Europe, Brexit and children’s literature

I think it was this morning  that this post finally came into some sort of focus for me. I believe, very much, in children’s literature and the ability for it to tell stories that cannot be told in any other way. I also believe that sometimes we need literature, books, to be our poles in times when there’s nothing else to hang on. It’s an airy, intangible statement to make, but it’s true. Stories give us hope. Storying gives us hope. You only have to look at the context behind some of the great pieces of literature; the stories of authors and of the writing, to find the great hope that lies behind the act of writing words down on a page and believing, knowing, needing them to be read one day.

(A friend over lunch: I feel like I’m not wanted here)

I voted Remain on Thursday and ever since, I’ve felt a little twist of discomfort in my stomach, a great unease at the state of my country. I am English. I am British. I am European. I am a citizen of the world, of the worlds. I have a foothold in Narnia, a foothold in the Chalet School, and I’m proudly a fan of esoteric English boarding school stories until the day I die. None of those identities are mutually exclusive, nor are they distinct. I voted remain.

(A parent on the bus: how do I tell my child about something that I don’t understand?)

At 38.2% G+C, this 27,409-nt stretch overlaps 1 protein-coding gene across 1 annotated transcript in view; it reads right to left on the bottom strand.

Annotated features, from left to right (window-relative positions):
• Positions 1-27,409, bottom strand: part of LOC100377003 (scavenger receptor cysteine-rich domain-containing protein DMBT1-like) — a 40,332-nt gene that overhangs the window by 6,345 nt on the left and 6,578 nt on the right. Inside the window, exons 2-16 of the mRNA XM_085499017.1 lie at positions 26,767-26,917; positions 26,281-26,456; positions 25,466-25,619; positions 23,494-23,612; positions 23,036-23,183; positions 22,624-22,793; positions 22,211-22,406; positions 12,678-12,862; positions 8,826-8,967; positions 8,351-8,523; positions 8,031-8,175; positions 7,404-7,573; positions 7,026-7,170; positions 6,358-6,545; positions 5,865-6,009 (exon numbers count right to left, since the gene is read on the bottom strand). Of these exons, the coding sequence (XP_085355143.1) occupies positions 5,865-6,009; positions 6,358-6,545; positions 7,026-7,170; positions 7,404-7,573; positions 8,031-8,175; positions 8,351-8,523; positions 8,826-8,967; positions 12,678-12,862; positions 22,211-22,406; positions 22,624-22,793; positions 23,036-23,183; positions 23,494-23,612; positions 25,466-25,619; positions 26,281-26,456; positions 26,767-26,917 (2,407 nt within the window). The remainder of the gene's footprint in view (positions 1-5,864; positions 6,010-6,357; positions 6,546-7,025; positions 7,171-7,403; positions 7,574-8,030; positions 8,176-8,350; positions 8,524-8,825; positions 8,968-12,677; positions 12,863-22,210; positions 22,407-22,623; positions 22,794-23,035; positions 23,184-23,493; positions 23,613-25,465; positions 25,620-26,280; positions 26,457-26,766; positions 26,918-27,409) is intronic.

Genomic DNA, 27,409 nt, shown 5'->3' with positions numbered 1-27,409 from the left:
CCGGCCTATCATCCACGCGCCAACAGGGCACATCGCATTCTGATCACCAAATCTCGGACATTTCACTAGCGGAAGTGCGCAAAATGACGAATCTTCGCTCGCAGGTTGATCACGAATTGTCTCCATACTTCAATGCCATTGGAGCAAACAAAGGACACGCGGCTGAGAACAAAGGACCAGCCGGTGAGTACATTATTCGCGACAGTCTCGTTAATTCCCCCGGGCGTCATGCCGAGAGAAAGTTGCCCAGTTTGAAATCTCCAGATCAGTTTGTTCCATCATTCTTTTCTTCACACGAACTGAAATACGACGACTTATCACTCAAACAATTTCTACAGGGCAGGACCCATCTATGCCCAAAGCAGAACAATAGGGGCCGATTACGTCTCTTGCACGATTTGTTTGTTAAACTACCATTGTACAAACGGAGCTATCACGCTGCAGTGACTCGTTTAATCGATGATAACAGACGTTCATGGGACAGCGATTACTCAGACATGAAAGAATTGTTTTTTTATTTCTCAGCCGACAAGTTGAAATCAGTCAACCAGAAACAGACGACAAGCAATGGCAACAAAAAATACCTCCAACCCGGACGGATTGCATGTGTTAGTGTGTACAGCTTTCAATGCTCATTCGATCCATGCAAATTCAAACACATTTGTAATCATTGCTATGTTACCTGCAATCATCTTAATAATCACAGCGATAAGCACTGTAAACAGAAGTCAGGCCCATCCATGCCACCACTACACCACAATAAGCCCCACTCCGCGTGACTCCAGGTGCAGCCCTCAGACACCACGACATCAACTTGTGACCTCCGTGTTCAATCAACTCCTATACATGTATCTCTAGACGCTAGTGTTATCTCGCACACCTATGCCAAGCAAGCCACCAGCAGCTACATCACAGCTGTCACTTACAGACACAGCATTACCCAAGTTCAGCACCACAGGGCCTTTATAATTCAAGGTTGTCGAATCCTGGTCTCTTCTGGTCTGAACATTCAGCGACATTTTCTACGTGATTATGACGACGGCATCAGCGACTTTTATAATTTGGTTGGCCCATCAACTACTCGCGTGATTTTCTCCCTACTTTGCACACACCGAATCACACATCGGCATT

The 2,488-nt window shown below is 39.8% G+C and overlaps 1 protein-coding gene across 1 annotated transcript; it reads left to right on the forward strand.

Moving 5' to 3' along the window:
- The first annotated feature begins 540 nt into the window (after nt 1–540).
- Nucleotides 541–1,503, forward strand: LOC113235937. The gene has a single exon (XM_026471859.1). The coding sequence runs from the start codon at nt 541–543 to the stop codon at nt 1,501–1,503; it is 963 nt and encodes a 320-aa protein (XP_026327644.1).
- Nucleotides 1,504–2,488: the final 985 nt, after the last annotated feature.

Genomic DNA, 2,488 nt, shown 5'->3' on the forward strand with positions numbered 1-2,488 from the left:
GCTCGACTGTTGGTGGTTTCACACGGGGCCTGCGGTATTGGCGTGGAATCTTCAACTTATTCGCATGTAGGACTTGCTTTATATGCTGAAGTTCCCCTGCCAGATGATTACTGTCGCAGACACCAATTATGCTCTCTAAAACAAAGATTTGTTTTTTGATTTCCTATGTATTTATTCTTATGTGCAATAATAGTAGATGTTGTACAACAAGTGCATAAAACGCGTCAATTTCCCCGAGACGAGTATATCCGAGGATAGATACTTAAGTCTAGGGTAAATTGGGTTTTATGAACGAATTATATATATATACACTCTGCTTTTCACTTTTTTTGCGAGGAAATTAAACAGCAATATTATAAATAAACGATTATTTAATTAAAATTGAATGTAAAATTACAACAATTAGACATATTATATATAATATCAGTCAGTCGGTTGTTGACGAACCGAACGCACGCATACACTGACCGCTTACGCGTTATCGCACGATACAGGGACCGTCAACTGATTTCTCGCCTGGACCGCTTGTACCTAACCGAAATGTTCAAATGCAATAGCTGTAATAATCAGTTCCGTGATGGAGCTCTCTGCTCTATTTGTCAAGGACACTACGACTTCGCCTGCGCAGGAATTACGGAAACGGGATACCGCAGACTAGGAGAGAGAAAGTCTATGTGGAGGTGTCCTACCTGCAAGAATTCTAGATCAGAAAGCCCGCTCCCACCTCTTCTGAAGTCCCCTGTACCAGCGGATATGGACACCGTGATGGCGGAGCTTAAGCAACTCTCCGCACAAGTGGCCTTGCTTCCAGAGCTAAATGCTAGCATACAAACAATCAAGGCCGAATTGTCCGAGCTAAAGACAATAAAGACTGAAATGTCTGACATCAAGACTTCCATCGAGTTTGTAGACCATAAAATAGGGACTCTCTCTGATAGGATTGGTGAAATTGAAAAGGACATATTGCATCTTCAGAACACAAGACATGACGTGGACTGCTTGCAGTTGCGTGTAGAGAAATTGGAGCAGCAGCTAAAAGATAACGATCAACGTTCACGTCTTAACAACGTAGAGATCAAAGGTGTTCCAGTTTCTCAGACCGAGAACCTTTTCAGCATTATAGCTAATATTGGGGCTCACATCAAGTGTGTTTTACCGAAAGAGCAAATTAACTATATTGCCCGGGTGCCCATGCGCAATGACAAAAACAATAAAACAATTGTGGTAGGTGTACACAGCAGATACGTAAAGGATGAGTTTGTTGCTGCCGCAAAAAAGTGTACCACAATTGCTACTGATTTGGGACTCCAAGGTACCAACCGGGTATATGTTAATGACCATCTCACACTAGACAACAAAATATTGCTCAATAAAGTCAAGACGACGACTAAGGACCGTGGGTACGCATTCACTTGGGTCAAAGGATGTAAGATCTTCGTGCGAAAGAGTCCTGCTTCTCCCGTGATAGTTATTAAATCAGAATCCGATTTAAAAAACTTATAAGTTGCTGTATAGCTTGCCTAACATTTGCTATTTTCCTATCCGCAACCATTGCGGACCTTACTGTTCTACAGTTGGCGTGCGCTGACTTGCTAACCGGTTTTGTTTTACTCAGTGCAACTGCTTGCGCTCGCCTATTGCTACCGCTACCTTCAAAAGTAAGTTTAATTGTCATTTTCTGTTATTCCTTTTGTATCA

These are some of the resources I have come across over the last few days which may be of assistance to those of you who have or are working with young people and children. Sita Brahmachari and the Guardian have been collating books to ‘help young people find hope and strength in these unsettled times’. Nosy Crow posted a wonderful blog post on their stance post-Brexit. In light of the nature of the voting demographics articles like this top 10 list of political books to inspire action or this Goodreads list of Political YA fiction might be of interest. This storify from last year on political reads might also be of interest.

(A friend on Facebook : this was my home)

(And here, I blog in answer : it still is, you are needed, you are wanted, you are home).

 

 

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3 thoughts on “Europe, Brexit and children’s literature

  1. Pingback: The politics of children’s literature; patterns, voice, ideology | Did you ever stop to think and forget to start again?

  2. Pingback: 2016 : the year in children’s literature | Did you ever stop to think and forget to start again?

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